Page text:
Kete Aronui film club

The Orator

Friday 12 August, 6.30pm
Run time: 110min

Kete Aronui film club presents The Orator (O Le Tulafale), a 2011 Sāmoan and Aotearoa film written and directed by Tusi Tamasese. It is the first ever Sāmoan feature film shot entirely in Sāmoa, in the Sāmoan language, with a Sāmoan cast and story.

The Orator is a contemporary drama about courage, forgiveness and love.  Small in stature and humble, Saili lives a simple life with his beloved wife and daughter in an isolated, traditional village in the islands of Sāmoa. Forced to protect his land and family, Saili must face his fears and seek the right to speak up for those he loves. 

Kete Aronui film club is a free film programme held at Gus Fisher Gallery every month, made possible with the help of Auckland Council.


Alex Sims on NFTs and art

Saturday 20 August, 2pm

Join us for a special talk with Alex Sims on NFTs and art. Alex, Associate Professor in the Department of Commercial Law, University of Auckland, and an Associate at the UCL Centre for Blockchain Technologies (CBT), maintains an interest in how artists are utilising NFTs and will be presenting her research and thoughts on the subject.

Alex teaches a wide range of commercial law subjects. Her primary areas of research and publication are on blockchain technology, in particular, DAOs (decentralised autonomous organisations), NFTs, the regulation of cryptocurrencies and legal issues surrounding smart contracts.


Monoprinting for kids

Saturday 3 September, 10.30am &
Saturday 1 October, 10.30am

Inspired by the artworks in Creation Stories, bring your tamariki in for this one hour workshop where you can make your own family tree! Using a template and print techniques, participants can add their family connections to create an original artwork to take home All materials provided.


Kete Aronui film club

Videograms of a Revolution

Thursday 8 September, 6.30pm
Run time: 106min

Kete Aronui film club in collaboration with the Goethe-Institut presents Videograms of a Revolution, a 1992 documentary film compiled by renowned Directors Harun Farocki and Andrei Ujică. Videograms of a Revolution is made from over 125 hours of amateur footage including news reels and excerpts from the Bucharest TV studio it was broadcast from when it was overtaken by demonstrators during the Romanian Revolution in December 1989.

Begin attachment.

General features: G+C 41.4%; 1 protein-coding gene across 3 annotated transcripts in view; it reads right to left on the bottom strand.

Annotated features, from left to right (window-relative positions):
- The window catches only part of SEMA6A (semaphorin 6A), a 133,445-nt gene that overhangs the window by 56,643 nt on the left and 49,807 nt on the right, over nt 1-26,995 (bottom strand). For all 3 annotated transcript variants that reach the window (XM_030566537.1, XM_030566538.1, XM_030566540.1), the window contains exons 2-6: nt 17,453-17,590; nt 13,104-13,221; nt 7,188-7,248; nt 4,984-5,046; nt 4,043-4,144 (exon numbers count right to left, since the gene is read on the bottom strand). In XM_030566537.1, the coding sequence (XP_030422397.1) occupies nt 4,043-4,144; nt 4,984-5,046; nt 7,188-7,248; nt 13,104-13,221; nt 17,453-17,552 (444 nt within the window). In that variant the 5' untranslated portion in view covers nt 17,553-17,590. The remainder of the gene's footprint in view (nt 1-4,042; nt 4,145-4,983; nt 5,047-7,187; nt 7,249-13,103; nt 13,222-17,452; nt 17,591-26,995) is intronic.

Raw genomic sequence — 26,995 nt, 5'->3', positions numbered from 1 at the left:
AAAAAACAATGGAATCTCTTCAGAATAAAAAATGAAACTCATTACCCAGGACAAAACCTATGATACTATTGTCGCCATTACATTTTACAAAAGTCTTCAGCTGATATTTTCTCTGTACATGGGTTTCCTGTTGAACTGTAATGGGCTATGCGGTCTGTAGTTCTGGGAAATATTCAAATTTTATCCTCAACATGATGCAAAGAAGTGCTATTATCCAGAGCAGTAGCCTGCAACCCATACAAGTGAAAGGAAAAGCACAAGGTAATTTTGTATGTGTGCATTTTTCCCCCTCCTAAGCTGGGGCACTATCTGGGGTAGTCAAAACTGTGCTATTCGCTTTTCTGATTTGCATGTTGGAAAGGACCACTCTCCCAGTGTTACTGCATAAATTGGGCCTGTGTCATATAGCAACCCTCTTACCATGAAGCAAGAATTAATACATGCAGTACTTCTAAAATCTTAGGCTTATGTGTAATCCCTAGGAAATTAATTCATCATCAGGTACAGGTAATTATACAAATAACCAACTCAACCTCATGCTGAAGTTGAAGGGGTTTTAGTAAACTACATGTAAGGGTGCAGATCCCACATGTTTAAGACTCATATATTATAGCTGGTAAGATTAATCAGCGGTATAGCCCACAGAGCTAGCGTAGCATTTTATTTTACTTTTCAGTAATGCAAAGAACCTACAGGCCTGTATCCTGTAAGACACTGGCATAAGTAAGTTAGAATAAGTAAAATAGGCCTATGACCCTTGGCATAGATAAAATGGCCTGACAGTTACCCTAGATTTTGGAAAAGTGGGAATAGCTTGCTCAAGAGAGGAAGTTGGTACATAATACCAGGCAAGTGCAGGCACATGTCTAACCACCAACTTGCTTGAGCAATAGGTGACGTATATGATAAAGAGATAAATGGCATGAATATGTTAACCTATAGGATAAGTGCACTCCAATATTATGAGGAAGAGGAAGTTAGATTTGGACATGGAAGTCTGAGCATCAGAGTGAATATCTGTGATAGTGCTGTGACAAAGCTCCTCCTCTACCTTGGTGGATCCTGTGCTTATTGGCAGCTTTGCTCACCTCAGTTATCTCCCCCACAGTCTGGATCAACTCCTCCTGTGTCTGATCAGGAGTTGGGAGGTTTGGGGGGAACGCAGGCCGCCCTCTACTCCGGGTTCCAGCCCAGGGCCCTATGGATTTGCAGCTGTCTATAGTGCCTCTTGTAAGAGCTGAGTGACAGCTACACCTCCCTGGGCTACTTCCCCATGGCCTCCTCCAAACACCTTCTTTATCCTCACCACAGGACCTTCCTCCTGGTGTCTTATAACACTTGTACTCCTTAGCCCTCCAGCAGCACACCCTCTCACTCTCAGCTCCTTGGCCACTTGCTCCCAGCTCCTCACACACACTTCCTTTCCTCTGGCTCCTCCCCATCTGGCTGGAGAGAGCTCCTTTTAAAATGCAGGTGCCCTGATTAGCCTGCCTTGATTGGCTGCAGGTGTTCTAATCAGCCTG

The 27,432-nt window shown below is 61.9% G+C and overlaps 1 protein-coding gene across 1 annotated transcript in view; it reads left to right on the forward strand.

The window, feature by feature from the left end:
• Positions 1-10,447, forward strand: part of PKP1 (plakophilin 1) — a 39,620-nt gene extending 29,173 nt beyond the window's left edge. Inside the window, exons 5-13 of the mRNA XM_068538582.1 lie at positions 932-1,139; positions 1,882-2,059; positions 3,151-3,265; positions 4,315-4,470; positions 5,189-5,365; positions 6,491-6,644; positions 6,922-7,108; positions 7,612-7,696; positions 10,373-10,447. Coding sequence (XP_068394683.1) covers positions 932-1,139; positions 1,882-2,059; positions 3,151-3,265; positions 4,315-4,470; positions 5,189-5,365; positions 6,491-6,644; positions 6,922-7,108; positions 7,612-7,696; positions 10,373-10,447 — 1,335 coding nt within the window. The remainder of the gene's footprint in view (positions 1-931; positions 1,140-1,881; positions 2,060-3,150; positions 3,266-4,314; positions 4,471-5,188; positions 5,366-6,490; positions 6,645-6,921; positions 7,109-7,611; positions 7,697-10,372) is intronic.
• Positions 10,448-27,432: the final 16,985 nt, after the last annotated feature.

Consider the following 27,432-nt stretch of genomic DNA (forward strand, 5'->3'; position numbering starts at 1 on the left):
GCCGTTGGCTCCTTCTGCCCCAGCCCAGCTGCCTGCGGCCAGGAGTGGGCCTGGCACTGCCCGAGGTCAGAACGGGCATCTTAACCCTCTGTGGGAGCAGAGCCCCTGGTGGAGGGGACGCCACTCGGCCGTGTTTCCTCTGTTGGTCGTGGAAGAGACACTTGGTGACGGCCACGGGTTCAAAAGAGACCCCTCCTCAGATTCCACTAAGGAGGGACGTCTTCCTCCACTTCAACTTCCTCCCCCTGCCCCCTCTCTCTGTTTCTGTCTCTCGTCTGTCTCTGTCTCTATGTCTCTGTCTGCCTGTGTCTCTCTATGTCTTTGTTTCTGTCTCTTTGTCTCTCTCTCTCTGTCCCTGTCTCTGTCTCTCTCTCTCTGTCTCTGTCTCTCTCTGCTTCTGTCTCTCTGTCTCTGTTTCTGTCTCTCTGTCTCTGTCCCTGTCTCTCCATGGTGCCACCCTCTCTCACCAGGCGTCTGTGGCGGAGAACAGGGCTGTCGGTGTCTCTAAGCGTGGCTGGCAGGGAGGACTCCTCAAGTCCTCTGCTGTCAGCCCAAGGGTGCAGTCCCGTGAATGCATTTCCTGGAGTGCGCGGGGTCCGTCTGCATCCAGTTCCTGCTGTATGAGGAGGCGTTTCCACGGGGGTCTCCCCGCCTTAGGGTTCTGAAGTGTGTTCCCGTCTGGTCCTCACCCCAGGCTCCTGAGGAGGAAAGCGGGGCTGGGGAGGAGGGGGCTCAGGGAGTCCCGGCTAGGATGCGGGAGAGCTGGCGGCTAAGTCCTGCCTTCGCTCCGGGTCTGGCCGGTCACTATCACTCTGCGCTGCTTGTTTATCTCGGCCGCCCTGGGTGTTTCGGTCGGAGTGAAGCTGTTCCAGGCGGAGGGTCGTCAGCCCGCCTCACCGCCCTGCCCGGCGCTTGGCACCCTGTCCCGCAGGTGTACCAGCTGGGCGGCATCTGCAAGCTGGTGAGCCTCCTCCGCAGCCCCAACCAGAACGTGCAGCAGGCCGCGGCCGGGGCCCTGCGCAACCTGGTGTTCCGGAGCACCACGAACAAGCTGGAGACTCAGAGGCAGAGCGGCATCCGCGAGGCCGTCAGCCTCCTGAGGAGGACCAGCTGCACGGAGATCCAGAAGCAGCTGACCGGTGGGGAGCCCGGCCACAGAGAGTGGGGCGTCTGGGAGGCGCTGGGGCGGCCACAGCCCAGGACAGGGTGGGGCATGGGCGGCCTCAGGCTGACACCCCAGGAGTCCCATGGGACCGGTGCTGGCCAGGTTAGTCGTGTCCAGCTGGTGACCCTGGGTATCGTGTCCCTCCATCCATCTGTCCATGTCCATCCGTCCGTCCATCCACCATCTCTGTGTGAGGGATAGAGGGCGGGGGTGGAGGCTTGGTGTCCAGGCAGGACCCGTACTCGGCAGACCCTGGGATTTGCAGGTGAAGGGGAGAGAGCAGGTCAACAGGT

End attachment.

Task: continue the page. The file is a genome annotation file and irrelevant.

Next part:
Demonstrators occupied the television station in Bucharest and broadcast continuously for 120 hours, thereby establishing the television studio as a new historical site. Between December 21, 1989 (the day of Ceaucescu’s last speech) and December 26, 1989 (the first televised summary of his trial), the cameras recorded events at the most important locations in Bucharest, almost without exception.

Kete Aronui film club is a free film programme held at Gus Fisher Gallery every second Thursday of the month, made possible with the help of Auckland Council.

Kete Aronui film club


Thursday 13 October, 6.30pm
Run time: 83min

Kete Aronui film club presents Larry Achiampong’s Wayfinder (2022), the British Ghanaian artist’s first feature film. Set in a pandemic, it follows the Wanderer, a young girl played by Perside Rodgrigues, on an intrepid journey across England. Travelling from North to south, she passes through different regions, towns and landscapes, encountering people, stories and situations on her way.

Achiampong works in film, sculpture, installation, sound, collage, music and performance. In 2021, his artwork Beyond The Substrata was shown as part of Gus Fisher Gallery’s exhibition I Multiply Each Day.

As part of Heart of the City’s Late Night Art event, the gallery will also be open late until 8pm.

Kete Aronui film club is a free film programme held at Gus Fisher Gallery every month, made possible with the help of Auckland Council.

Double feature

Nosferatu & Nosferasta

Saturday 22 October, 4pm

Nosferatu 94min
Nosferasta 33min

F.W. Murnau’s Nosferatu (1922) is one of the silent era’s most influential masterpieces which pioneered techniques and tropes of the horror genre still used today. To mark 100 years since the release of the German Expressionist classic, Gus Fisher Gallery presents a special double feature screening alongside the short Nosferasta: First Bite (2021).

Originally exhibited  at Spike Island, Bristol, Nosferasta: First Bite is a vampire movie like no other. Christopher Columbus uses his undead powers to create his “New World”, where he sucks the blood out of his colonial project for centuries. Complicit in this is Oba—both co-writer and star of the film—a shipwrecked African slave who, once bitten, becomes Columbus’s subject and collaborator. When Oba discovers Rastafarianism, his allegiance changes.

This screening includes an introduction by University of Auckland academic Nicole Perry, whose research interests include German Expressionism and German colonial activity in the Pacific region.

This screening is made possible with the help of the Goethe-Institut and Auckland Council.

Gus Fisher Gallery
74 Shortland Street
Tāmaki Makaurau Auckland Central 1010

Tuesday – Friday:
10am – 5pm
10am – 4pm